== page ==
"I think pensions were a good idea around 10 years ago. However, with so many scandals and pension pots being stolen or mishandled, it is difficult to feel truly positive for the future."

- African, Female

What can the pensions industry and government do?

Making positive stories about pensions more prominent in everyday media may be an important way to increase pensions engagement, as well as providing easier access to pensions advice through trusted sources of information.

What is more, since nearly half (48%) of our minority ethnic respondents say they take financial advice from friends and family, we found that almost as important as what is said, is who is saying it. Many people from minority backgrounds said their children were encouraging them to learn more about pensions, and when it comes to formal advice:

"It's better coming from someone we can empathise with more, a trusted face in the community."

- Indian, Male

It may be that setting up informal partnerships with official sources of information may increase conversations about financial health.

These partnerships can be delivered via community groups or by using the media and social media that participants engage with every day. However, advice could also be given in a more dedicated, professional setting: nearly three in 10 (27%) of those from minority ethnic backgrounds take financial advice from their bank.

Taking action today for a brighter tomorrow

There is a significant ethnicity pensions gap - 54%, to be exact. The gap exists as much in people's minds as it does in numerical terms, in comfort with the structure of pensions and perceptions of the relevance of pensions to life post-retirement.

Employers, the government should take heart that while there does appear to be a lack of trust and misconceptions around pension vehicles, there does not appear to be an overall lack of trust in the investment industry and in government advice. With so many people taking advice from family, younger generations are increasingly aware of the benefits of this savings vehicle.

However, waiting years for a generational shift is not an option. Better communication, more relevant, informative partnerships, positive media messaging, and formal and informal advice will help explode misconceptions and ensure the challenges minority ethnicities face in building their retirement pots are tackled sooner rather than later. It's up to all of us to turn that promise into the reality of a better retirement future for everyone.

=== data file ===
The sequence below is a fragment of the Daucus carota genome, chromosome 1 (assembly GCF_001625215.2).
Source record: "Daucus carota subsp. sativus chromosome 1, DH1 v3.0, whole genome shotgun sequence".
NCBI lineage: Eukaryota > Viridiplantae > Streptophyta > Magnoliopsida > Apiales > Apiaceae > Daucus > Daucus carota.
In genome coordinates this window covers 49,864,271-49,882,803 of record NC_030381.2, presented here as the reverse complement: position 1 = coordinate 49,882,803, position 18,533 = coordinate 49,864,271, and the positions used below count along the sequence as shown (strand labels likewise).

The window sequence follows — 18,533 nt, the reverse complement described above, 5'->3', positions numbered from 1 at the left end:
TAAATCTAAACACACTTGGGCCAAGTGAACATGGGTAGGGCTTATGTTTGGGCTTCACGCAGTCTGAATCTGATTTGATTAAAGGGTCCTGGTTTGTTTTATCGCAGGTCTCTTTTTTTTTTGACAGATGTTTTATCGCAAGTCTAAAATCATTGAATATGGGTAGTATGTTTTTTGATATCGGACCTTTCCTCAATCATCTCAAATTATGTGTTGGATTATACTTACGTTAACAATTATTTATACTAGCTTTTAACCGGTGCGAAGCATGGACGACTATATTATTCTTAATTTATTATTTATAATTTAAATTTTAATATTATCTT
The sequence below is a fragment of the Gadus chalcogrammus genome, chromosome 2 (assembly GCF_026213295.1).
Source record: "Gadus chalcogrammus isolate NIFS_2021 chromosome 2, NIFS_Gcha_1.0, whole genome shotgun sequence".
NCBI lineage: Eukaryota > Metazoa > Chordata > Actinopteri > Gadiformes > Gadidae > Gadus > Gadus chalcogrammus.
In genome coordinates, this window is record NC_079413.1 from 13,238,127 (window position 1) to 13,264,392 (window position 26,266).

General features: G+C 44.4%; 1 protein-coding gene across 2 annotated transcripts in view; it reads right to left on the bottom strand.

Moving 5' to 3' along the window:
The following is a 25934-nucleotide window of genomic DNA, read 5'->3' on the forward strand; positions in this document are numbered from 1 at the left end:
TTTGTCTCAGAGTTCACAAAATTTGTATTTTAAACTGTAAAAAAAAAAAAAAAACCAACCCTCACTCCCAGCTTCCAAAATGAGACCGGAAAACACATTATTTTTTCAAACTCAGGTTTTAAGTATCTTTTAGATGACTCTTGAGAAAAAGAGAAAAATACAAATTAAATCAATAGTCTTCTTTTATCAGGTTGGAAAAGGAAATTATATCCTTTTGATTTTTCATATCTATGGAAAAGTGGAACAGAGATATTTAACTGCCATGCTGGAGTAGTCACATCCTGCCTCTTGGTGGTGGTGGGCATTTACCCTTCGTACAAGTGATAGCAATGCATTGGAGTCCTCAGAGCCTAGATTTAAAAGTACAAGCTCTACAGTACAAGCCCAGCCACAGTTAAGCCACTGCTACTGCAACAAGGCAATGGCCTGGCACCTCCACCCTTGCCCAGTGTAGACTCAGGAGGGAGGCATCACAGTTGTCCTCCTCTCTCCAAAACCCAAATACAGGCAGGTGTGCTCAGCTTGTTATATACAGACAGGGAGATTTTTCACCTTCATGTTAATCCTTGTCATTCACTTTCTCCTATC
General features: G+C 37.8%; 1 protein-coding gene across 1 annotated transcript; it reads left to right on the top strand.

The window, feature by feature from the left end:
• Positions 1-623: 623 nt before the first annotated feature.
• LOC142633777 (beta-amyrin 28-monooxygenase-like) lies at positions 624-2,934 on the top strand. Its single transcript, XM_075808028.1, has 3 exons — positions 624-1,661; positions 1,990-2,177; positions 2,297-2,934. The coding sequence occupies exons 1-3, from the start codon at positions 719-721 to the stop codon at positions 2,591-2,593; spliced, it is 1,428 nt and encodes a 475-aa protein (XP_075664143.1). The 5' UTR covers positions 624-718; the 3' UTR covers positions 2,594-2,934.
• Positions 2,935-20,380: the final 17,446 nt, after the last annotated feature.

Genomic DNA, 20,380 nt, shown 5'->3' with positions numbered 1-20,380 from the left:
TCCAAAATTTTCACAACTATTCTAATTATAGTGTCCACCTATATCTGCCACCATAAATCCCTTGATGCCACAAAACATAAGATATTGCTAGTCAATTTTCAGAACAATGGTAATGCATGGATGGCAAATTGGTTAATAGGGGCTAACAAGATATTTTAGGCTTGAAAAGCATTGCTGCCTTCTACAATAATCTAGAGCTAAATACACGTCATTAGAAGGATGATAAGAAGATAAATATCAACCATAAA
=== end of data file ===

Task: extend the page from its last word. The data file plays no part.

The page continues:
For more information on the ethnicity pensions gap, its drivers and potential solutions, please visit: www.lgim.com/retirementsolutions

Methodology:

We partnered with Humankind Research and Tapestry Research to conduct a 20-minute online survey among 2,018 nationally representative UK adults with quotas set on age, gender, location and ethnicity. Minority ethnicity participants included both British and non-British nationals. We then boosted our sample with 2,000 additional minority ethnic respondents:

  • Fieldwork was conducted between November 2022 and December 2022
  • In accordance with data from the Office of National Statistics, participants came from the following most prevalent backgrounds in the UK: Indian​, Pakistani​, Bangladeshi​, Chinese​, Other Asian background, Arab​, Caribbean​, African, Other Black background, Polish​, White British, White and Black Caribbean, White and Black African​, White and Indian​, White and Pakistani​, White and Bangladeshi​, White and Chinese​, White and other Asian background, ​Other mixed ethnicity or multiple ethnicity background​, Other ethnic background​

Our qualitative data rounds out some of the common experiences of groups within this survey. Zeroing in on some of the key areas we identified in the quantitative research, such as affordability, trust and pensions knowledge, researchers conducted six 90-minute focus groups with 30-50-year-olds from the following ethnic groups: Black Africans, Black Caribbeans, Polish, Chinese, South Asian Females, South Asian Males.


[1]  This optional question had the following sample size: White British - 404, ethnic minority - 303.

Important Information: For professional clients only. Past performance is no guarantee of future results. The value of an investment and any income taken from it is not guaranteed and can go down as well as up, you may not get back the amount you originally invested.  Views expressed are of LGIM as at January 2023. The information in this document (a) is for information purposes only and we are not soliciting any action based on it, and (b) is not a recommendation to buy or sell securities or pursue a particular investment strategy; and (c) is not investment, legal, regulatory or tax advice. Legal & General Investment Management Limited. Registered in England and Wales No. 02091894. Registered Office: One Coleman Street, London, EC2R 5AA. Authorised and regulated by the Financial Conduct Authority, No. 119272.